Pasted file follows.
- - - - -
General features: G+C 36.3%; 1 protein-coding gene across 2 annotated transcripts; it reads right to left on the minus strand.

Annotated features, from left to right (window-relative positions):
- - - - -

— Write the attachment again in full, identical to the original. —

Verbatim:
General features: G+C 36.3%; 1 protein-coding gene across 2 annotated transcripts; it reads right to left on the minus strand.

Annotated features, from left to right (window-relative positions):